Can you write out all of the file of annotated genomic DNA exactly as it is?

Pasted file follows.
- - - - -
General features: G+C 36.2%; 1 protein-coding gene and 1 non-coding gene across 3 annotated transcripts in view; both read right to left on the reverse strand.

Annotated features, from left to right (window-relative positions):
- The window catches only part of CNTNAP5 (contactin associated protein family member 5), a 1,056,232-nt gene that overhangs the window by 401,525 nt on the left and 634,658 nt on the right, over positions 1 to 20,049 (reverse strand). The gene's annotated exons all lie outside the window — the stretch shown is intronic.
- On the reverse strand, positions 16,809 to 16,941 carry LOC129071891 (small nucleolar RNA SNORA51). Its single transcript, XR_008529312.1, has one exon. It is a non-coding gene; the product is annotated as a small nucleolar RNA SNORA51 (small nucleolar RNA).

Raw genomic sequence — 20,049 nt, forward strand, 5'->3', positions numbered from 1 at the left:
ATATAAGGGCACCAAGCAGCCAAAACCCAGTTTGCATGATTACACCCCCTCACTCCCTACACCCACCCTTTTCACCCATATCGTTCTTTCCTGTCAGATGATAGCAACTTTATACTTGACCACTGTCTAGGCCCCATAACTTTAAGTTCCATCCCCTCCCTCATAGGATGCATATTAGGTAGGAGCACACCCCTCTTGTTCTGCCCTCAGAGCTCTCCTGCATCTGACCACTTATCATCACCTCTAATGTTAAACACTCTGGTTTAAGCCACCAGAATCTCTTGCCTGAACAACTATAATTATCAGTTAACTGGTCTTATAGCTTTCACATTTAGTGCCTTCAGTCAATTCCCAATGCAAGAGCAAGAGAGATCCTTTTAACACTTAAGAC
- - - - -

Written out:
General features: G+C 36.2%; 1 protein-coding gene and 1 non-coding gene across 3 annotated transcripts in view; both read right to left on the reverse strand.

Annotated features, from left to right (window-relative positions):
- The window catches only part of CNTNAP5 (contactin associated protein family member 5), a 1,056,232-nt gene that overhangs the window by 401,525 nt on the left and 634,658 nt on the right, over positions 1 to 20,049 (reverse strand). The gene's annotated exons all lie outside the window — the stretch shown is intronic.
- On the reverse strand, positions 16,809 to 16,941 carry LOC129071891 (small nucleolar RNA SNORA51). Its single transcript, XR_008529312.1, has one exon. It is a non-coding gene; the product is annotated as a small nucleolar RNA SNORA51 (small nucleolar RNA).

Raw genomic sequence — 20,049 nt, forward strand, 5'->3', positions numbered from 1 at the left:
ATATAAGGGCACCAAGCAGCCAAAACCCAGTTTGCATGATTACACCCCCTCACTCCCTACACCCACCCTTTTCACCCATATCGTTCTTTCCTGTCAGATGATAGCAACTTTATACTTGACCACTGTCTAGGCCCCATAACTTTAAGTTCCATCCCCTCCCTCATAGGATGCATATTAGGTAGGAGCACACCCCTCTTGTTCTGCCCTCAGAGCTCTCCTGCATCTGACCACTTATCATCACCTCTAATGTTAAACACTCTGGTTTAAGCCACCAGAATCTCTTGCCTGAACAACTATAATTATCAGTTAACTGGTCTTATAGCTTTCACATTTAGTGCCTTCAGTCAATTCCCAATGCAAGAGCAAGAGAGATCCTTTTAACACTTAAGAC